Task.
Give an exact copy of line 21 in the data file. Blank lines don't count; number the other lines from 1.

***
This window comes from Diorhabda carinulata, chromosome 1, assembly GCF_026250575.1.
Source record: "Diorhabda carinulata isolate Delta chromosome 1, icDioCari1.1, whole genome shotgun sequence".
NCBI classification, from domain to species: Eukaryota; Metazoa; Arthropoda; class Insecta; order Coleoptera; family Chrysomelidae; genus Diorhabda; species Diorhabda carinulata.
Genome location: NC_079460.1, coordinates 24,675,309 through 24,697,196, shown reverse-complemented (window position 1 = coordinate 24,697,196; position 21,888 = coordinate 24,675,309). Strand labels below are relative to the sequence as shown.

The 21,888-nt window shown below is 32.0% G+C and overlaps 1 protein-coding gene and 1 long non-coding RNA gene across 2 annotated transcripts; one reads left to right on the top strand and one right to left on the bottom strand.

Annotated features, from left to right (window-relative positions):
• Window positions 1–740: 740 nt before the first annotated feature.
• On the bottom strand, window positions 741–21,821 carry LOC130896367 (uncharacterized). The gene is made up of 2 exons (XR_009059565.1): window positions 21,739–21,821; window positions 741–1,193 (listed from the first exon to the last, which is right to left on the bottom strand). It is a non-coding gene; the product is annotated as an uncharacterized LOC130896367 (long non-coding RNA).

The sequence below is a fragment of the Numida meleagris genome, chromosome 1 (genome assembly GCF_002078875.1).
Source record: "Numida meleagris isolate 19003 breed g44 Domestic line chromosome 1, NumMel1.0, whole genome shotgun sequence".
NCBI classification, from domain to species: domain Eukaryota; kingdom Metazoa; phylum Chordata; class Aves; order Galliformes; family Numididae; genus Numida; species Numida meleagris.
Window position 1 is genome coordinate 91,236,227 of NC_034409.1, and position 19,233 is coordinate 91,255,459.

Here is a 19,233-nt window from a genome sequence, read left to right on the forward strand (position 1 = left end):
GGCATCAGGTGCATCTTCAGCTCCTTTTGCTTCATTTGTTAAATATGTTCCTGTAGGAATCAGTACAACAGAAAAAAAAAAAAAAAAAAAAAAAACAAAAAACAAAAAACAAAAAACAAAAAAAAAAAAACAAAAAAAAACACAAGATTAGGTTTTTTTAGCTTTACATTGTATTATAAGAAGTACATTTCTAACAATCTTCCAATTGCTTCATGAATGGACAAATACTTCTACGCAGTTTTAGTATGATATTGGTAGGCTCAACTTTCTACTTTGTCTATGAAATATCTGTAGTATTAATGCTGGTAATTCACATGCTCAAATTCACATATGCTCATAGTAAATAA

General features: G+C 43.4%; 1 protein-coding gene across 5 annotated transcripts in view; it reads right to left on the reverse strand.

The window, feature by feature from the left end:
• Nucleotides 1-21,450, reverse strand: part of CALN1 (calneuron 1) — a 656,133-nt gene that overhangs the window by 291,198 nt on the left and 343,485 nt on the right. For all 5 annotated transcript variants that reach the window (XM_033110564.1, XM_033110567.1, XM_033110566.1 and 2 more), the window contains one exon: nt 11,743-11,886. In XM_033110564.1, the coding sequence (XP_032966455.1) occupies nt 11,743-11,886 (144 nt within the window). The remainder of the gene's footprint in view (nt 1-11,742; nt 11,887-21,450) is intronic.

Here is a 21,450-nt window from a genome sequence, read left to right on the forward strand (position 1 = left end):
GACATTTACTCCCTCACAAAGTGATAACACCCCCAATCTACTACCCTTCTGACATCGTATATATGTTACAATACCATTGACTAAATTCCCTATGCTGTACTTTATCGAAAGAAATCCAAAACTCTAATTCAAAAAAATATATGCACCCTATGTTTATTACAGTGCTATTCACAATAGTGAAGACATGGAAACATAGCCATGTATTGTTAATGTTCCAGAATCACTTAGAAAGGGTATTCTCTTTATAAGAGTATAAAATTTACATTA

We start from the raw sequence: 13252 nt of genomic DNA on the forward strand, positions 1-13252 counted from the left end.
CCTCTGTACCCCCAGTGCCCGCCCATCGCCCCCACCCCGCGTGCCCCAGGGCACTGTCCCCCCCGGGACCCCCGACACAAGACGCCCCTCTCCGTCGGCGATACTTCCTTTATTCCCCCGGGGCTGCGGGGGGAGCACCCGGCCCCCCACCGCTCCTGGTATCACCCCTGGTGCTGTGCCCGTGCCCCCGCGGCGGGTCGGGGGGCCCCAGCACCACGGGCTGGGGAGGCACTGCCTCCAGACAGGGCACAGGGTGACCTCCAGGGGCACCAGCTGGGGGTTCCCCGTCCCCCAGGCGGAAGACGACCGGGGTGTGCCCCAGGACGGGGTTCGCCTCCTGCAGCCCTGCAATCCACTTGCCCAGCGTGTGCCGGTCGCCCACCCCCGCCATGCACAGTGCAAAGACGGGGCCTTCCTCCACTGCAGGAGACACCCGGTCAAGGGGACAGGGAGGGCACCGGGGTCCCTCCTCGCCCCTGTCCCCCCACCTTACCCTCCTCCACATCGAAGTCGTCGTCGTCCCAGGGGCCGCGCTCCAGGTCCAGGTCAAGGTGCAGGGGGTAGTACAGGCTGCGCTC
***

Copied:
CCTCTGTACCCCCAGTGCCCGCCCATCGCCCCCACCCCGCGTGCCCCAGGGCACTGTCCCCCCCGGGACCCCCGACACAAGACGCCCCTCTCCGTCGGCGATACTTCCTTTATTCCCCCGGGGCTGCGGGGGGAGCACCCGGCCCCCCACCGCTCCTGGTATCACCCCTGGTGCTGTGCCCGTGCCCCCGCGGCGGGTCGGGGGGCCCCAGCACCACGGGCTGGGGAGGCACTGCCTCCAGACAGGGCACAGGGTGACCTCCAGGGGCACCAGCTGGGGGTTCCCCGTCCCCCAGGCGGAAGACGACCGGGGTGTGCCCCAGGACGGGGTTCGCCTCCTGCAGCCCTGCAATCCACTTGCCCAGCGTGTGCCGGTCGCCCACCCCCGCCATGCACAGTGCAAAGACGGGGCCTTCCTCCACTGCAGGAGACACCCGGTCAAGGGGACAGGGAGGGCACCGGGGTCCCTCCTCGCCCCTGTCCCCCCACCTTACCCTCCTCCACATCGAAGTCGTCGTCGTCCCAGGGGCCGCGCTCCAGGTCCAGGTCAAGGTGCAGGGGGTAGTACAGGCTGCGCTC